Grain transportation bottlenecks and prices
Poor transportation costs you. Grain shipping charges are normally built into the cash basis buyers pay for your soybeans, corn, and other grains. Though, for at least a year, little about U.S. commodity transportation has seemed normal.
In last spring’s high water, barges broke loose from a tow, damaging and temporarily closing the Marseilles Lock and Dam on the Illinois River. By early summer, Mississippi River locks in Illinois, Iowa, and northern Missouri shut down until water levels fell enough for safe passage. By the end of a dry August, the Army Corps of Engineers was dredging in low Mississippi water near Clinton, Iowa.
Other transportation issues lie ahead. To the north and west, a wet spring has delayed completion of rail improvements in North Dakota, which could cause temporary shipping delays this fall. In Washington state, a lingering labor dispute could challenge exports to Asia.
These and other potential bottlenecks worry Larry Hasheider, who farms near Okawville, Illinois, about 40 miles east of St. Louis and the Mississippi River.
Hasheider’s farm is only 2 miles from an elevator that ships corn to southeastern livestock markets on unit trains. Still, transportation problems on the Mississippi River affect him, too.
“If the rail didn’t have to compete with the river, I’d have a lower price, too,” says Hasheider, who is chairman of the Illinois Corn Marketing Board. “Whenever the river backs off, the rail backs off.”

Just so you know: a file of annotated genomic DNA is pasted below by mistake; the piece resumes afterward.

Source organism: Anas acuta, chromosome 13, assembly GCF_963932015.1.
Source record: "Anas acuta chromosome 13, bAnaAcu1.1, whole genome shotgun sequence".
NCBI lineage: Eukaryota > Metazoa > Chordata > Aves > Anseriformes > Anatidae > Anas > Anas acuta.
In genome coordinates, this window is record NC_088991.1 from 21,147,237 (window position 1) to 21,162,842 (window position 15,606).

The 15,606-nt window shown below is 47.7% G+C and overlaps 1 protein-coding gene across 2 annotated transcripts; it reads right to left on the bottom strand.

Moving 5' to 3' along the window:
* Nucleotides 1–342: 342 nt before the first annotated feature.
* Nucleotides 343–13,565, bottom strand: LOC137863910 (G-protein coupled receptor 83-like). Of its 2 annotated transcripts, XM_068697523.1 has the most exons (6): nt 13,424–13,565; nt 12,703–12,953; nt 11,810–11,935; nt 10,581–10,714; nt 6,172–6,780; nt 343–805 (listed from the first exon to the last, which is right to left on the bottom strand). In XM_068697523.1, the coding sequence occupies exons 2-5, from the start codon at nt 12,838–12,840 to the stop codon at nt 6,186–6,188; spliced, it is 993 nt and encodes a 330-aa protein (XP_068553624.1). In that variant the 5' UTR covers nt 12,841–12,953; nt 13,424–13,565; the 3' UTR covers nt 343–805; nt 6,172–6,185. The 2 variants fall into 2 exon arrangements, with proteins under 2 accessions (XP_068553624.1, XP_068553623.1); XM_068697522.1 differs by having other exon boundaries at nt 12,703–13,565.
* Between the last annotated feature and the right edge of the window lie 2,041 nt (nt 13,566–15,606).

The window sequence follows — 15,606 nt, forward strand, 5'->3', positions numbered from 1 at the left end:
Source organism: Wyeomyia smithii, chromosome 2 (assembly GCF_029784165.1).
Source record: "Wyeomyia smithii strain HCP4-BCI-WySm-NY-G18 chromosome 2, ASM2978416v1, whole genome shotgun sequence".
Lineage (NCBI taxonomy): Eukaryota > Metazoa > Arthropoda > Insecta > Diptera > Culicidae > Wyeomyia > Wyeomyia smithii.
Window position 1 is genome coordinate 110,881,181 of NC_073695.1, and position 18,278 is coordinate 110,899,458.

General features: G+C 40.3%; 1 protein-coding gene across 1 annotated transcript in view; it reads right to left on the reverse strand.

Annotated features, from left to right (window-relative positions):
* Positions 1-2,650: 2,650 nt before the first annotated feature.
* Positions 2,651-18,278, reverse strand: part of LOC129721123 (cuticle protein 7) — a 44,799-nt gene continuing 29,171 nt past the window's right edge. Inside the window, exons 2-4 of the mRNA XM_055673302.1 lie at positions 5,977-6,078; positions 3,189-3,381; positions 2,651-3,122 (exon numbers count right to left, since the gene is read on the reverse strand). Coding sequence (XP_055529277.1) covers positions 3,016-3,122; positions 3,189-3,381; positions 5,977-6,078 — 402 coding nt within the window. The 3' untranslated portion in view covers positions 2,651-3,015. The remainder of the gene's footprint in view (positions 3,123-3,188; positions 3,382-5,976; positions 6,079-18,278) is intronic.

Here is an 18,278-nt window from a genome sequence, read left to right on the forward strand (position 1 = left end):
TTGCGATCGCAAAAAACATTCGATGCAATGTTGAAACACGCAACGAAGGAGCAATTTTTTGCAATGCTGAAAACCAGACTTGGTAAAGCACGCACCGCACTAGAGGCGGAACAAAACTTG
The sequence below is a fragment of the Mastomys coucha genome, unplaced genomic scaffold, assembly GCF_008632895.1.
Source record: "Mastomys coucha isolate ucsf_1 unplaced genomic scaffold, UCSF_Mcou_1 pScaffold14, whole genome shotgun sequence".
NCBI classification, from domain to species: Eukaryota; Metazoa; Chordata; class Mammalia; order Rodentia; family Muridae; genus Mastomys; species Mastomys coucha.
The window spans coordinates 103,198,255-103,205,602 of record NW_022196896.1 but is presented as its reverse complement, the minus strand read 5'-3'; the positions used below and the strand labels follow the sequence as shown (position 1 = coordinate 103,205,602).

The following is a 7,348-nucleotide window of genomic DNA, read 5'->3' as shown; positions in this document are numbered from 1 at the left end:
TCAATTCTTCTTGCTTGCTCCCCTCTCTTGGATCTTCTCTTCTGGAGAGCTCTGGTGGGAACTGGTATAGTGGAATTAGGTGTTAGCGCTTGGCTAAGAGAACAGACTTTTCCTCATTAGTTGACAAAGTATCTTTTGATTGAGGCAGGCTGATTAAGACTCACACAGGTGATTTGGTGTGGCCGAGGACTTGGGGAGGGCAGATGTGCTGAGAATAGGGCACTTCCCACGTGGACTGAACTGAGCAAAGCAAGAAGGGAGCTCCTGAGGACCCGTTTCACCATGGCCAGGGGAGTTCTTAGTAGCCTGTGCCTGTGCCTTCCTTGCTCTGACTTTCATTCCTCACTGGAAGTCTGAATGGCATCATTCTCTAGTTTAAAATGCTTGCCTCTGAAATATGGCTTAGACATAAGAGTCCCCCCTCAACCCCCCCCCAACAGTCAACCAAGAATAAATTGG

That’s exactly what happened last winter, when the Mississippi was so low that the Army Corps of Engineers had to hire two contractors to blast rock pinnacles in the channel near Thebes, Illinois. Barges were already running partially loaded in the shallow water between St. Louis and the confluence with the Ohio River at Cairo, Illinois. Then, beginning on December 15, 60 days of work to clear the channel began, limiting barge traffic to eight hours each night. For the first time ever, some shippers moved grain to the Gulf Coast by rail – at a cost of 45¢ a bushel for corn, according to a study conducted by Informa Economics for the Illinois Corn Marketing Board and the Illinois Corn Growers Association.
That hit to cash prices might not have seemed huge, since December corn futures had spiked above $8 a bushel in July and were still around $7. The basis at Pekin and Peoria, Illinois, had briefly gone more than $1 over nearby futures in June last year, falling to almost even with futures by mid-December.
“If that had been a lock failure, that’s what would have been a real-world event to farmers,” Hasheider says. “It’s one thing to have 45¢ on $7 corn and another thing to have a 45¢ lower basis on $4 corn.”
Commodity groups and checkoffs have been working for years to get Depression-era locks and dams repaired and modernized – with only mixed success. After last year’s short crop and this year’s drought-shrunken carryover, the transportation system seems ready to revert to more normal patterns. Last year’s Mississippi River delays prompted farmers to store corn or sell to buyers other than river terminals. Hasheider and other farm leaders worry about the effect of a lock failure.